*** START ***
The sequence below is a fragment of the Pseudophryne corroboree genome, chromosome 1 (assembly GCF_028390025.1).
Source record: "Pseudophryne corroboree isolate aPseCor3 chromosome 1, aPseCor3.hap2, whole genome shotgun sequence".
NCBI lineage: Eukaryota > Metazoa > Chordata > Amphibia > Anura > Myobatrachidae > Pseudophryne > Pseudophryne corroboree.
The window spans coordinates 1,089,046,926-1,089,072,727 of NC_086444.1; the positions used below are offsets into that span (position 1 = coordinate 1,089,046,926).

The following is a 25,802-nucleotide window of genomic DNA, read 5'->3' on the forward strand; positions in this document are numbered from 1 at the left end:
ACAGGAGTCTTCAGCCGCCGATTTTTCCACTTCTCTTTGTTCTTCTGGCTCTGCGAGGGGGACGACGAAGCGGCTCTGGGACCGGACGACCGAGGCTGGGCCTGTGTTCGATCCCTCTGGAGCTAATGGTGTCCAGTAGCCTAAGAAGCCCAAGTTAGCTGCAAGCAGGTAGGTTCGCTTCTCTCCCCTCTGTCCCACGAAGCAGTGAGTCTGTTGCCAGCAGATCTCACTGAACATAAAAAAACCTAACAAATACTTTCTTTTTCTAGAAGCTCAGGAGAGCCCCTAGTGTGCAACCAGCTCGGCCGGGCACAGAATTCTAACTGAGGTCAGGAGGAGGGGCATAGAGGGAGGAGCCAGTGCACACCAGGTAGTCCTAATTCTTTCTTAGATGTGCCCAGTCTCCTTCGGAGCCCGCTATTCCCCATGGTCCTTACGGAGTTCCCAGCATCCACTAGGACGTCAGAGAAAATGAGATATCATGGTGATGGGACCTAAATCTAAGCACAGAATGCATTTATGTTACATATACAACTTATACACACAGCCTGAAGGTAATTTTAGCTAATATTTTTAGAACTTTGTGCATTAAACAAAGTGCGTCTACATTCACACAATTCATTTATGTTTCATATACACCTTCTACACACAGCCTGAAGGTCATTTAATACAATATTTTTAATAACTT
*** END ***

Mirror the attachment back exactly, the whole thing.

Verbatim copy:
The sequence below is a fragment of the Pseudophryne corroboree genome, chromosome 1 (assembly GCF_028390025.1).
Source record: "Pseudophryne corroboree isolate aPseCor3 chromosome 1, aPseCor3.hap2, whole genome shotgun sequence".
NCBI lineage: Eukaryota > Metazoa > Chordata > Amphibia > Anura > Myobatrachidae > Pseudophryne > Pseudophryne corroboree.
The window spans coordinates 1,089,046,926-1,089,072,727 of NC_086444.1; the positions used below are offsets into that span (position 1 = coordinate 1,089,046,926).

The following is a 25,802-nucleotide window of genomic DNA, read 5'->3' on the forward strand; positions in this document are numbered from 1 at the left end:
ACAGGAGTCTTCAGCCGCCGATTTTTCCACTTCTCTTTGTTCTTCTGGCTCTGCGAGGGGGACGACGAAGCGGCTCTGGGACCGGACGACCGAGGCTGGGCCTGTGTTCGATCCCTCTGGAGCTAATGGTGTCCAGTAGCCTAAGAAGCCCAAGTTAGCTGCAAGCAGGTAGGTTCGCTTCTCTCCCCTCTGTCCCACGAAGCAGTGAGTCTGTTGCCAGCAGATCTCACTGAACATAAAAAAACCTAACAAATACTTTCTTTTTCTAGAAGCTCAGGAGAGCCCCTAGTGTGCAACCAGCTCGGCCGGGCACAGAATTCTAACTGAGGTCAGGAGGAGGGGCATAGAGGGAGGAGCCAGTGCACACCAGGTAGTCCTAATTCTTTCTTAGATGTGCCCAGTCTCCTTCGGAGCCCGCTATTCCCCATGGTCCTTACGGAGTTCCCAGCATCCACTAGGACGTCAGAGAAAATGAGATATCATGGTGATGGGACCTAAATCTAAGCACAGAATGCATTTATGTTACATATACAACTTATACACACAGCCTGAAGGTAATTTTAGCTAATATTTTTAGAACTTTGTGCATTAAACAAAGTGCGTCTACATTCACACAATTCATTTATGTTTCATATACACCTTCTACACACAGCCTGAAGGTCATTTAATACAATATTTTTAATAACTT